Parampreet Singh, 35 – Assistant professor of physics . LSU

Parampreet Singh, an assistant professor in the Department of Physics and Astronomy at LSU, holds a Ph.D. from Inter-University Centre for Astronomy and Astrophysics in India.

In other words, Singh is a physicist, just like Albert Einstein and Sir Isaac Newton. And though you might not have heard of him, Singh is emerging as an international expert in the field of quantum gravity.

In 2006 he presented papers on his theory at an influential conference at Penn State University. He was featured in 2010 in the BBC documentary production, What Happened Before the Big Bang? The documentary included Singh with just four other experts on quantum gravity, which has to do with the origins of the universe.

While it’s impressive to have such a rock-star caliber scientist at LSU, Singh is impressed with what LSU has been able to offer him. Unbeknownst to most outsiders, his department has some of the most powerful super-computers in the world, says Singh, who uses those computers in his research. It is an ideal place for him to do his work, and Singh is glad to be here, sharing his theories and findings with his colleagues at LSU while taking advantage of the resources.

“My research is tied to the very early stages of the universe,” he says. “Quantum gravity is about the marriage between quantum mechanics and gravity to help us explain fundamental questions about how the universe began.”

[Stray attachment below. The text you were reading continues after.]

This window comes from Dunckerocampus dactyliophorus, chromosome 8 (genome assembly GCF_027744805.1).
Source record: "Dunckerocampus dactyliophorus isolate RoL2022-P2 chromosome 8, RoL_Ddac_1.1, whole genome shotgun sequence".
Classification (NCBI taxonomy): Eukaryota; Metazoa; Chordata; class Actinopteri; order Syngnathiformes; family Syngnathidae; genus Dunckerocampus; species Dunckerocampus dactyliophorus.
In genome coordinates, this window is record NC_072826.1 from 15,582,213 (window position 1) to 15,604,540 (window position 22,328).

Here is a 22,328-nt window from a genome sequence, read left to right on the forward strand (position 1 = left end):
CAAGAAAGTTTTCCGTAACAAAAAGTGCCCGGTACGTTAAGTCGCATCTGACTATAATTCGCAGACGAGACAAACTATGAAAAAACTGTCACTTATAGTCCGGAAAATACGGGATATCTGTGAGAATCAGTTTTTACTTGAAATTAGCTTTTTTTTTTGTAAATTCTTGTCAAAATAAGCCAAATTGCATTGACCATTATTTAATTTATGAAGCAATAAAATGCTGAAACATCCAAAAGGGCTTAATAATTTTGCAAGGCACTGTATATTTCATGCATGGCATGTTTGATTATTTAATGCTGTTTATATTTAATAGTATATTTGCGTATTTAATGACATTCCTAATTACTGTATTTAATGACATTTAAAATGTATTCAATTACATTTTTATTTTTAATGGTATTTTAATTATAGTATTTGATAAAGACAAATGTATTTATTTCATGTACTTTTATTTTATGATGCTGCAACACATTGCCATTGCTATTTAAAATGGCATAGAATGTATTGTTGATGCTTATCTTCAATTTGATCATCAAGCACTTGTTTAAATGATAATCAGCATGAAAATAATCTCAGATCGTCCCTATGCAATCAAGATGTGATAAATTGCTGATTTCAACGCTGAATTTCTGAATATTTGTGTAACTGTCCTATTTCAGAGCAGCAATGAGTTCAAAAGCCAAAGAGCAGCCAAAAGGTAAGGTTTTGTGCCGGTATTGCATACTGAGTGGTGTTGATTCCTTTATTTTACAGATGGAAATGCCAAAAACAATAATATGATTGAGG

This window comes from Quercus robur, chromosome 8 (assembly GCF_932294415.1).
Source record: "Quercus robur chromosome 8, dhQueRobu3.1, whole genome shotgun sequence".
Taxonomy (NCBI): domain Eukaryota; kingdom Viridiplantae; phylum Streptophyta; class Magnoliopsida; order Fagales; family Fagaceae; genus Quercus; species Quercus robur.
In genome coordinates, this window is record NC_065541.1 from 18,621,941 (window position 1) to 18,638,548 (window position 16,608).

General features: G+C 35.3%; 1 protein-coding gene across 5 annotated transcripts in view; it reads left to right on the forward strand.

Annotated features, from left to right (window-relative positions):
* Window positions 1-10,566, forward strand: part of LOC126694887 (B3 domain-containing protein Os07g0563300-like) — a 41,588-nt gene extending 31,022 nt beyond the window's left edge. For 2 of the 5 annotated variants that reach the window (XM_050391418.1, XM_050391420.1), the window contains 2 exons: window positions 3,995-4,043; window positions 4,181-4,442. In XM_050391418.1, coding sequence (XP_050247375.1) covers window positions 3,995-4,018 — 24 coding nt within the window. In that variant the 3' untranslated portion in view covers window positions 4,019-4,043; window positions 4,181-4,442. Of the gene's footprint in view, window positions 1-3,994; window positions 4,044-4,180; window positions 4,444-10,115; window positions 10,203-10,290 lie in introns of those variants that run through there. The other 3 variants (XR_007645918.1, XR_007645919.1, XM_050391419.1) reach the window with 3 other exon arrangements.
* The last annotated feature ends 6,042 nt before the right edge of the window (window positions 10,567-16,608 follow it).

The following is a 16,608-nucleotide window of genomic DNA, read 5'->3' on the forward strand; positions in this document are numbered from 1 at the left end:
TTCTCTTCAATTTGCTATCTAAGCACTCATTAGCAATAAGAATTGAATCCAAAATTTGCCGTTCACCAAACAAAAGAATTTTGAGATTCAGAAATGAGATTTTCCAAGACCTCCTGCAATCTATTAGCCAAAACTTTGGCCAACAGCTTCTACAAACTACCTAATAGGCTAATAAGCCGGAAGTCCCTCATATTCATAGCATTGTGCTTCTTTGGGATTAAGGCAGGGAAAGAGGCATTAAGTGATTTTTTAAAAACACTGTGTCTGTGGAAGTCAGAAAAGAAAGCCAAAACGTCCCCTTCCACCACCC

Singh’s research is based on Einstein’s theory but addresses issues the big bang does not satisfactorily explain.

“Right now, we are answering certain questions that have not been answered before—like how the universe started. Conventional wisdom, via Einstein’s theory, in what is known as the big bang theory basically says our universe began with a huge explosion and is now expanding outwardly, away from the point of origin. Our research shows that it was more of a big bounce.”

Singh has always been passionate about the sciences and knew from his earliest days he wanted to become a scientist. He was raised in New Delhi and attended Delhi University, then lived in the U.K. and Canada before coming to the United States.

“I became what I wanted to become,” he says. “I followed my dreams all the way through.”

I wanted to be a scientist.

If I had another lifetime, I would like to be neurobiologist.

Everyone should follow their passion and fulfill their dreams. You will naturally work hard. That’s what I did.

LSU provides a very great opportunity. It is unique in that there is a very warm environment among colleagues. There is a lot of room to grow. We can fulfill our dreams and the dreams of the university.

Bluebonnet swamp. Whenever I get some time, I go there with my family.

Public school education. I think our kids deserve better not just here, but in in all of Louisiana. We should spend more time on science and math. We are now in competition with other countries.

I will be at LSU, physically. I think we will have one of the largest groups studying quantum gravity.

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